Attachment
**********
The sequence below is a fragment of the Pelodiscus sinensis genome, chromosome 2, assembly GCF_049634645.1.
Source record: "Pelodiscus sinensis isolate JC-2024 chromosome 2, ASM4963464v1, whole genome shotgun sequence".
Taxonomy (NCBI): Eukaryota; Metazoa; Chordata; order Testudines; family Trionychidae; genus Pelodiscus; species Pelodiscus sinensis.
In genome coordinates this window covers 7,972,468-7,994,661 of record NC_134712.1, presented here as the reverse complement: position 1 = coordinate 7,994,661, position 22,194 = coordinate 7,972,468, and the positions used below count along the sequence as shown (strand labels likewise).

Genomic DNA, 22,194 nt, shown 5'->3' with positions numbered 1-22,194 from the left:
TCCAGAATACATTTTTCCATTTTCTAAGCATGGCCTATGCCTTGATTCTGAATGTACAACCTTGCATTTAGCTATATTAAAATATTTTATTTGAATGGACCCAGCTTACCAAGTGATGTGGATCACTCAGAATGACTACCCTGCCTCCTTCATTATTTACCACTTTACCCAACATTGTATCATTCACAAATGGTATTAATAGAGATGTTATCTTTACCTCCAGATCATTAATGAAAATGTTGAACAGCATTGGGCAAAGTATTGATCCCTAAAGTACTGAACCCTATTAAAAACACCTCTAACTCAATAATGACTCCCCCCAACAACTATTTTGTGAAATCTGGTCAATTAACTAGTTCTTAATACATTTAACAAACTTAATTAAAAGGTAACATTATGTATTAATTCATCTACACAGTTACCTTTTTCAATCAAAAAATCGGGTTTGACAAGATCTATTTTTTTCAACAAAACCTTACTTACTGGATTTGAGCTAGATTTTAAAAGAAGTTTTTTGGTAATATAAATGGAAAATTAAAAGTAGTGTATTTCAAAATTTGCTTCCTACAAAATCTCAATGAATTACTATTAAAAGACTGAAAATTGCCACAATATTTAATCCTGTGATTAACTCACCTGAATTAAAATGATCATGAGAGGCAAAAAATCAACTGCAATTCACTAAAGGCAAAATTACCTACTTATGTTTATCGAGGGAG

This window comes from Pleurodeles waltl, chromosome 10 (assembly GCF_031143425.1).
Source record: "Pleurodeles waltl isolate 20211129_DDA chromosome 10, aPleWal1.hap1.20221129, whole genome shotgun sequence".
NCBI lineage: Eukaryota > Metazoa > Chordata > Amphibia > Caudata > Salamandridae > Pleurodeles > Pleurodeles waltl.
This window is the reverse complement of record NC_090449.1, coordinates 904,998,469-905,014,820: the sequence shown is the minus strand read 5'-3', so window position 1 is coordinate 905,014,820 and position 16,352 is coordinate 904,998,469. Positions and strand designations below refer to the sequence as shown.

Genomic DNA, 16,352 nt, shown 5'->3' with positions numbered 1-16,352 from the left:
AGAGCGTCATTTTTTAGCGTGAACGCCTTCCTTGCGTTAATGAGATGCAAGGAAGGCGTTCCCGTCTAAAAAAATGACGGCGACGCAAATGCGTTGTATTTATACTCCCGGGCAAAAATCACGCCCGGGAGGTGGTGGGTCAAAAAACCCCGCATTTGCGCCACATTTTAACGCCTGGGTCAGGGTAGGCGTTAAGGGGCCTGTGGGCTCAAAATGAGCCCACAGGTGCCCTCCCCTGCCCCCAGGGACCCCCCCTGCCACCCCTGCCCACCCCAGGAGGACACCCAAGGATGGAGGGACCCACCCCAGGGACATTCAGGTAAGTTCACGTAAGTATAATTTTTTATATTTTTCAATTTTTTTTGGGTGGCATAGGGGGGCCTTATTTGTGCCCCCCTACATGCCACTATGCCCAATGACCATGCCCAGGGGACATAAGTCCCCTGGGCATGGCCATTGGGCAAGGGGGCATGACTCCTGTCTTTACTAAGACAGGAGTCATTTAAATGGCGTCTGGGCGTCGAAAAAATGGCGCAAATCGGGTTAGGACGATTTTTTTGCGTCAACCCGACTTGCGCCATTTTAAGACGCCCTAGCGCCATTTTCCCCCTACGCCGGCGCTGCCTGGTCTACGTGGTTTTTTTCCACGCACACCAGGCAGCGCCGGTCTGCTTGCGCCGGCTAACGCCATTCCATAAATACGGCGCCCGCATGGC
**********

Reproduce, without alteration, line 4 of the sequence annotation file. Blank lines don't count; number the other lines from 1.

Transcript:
In genome coordinates this window covers 7,972,468-7,994,661 of record NC_134712.1, presented here as the reverse complement: position 1 = coordinate 7,994,661, position 22,194 = coordinate 7,972,468, and the positions used below count along the sequence as shown (strand labels likewise).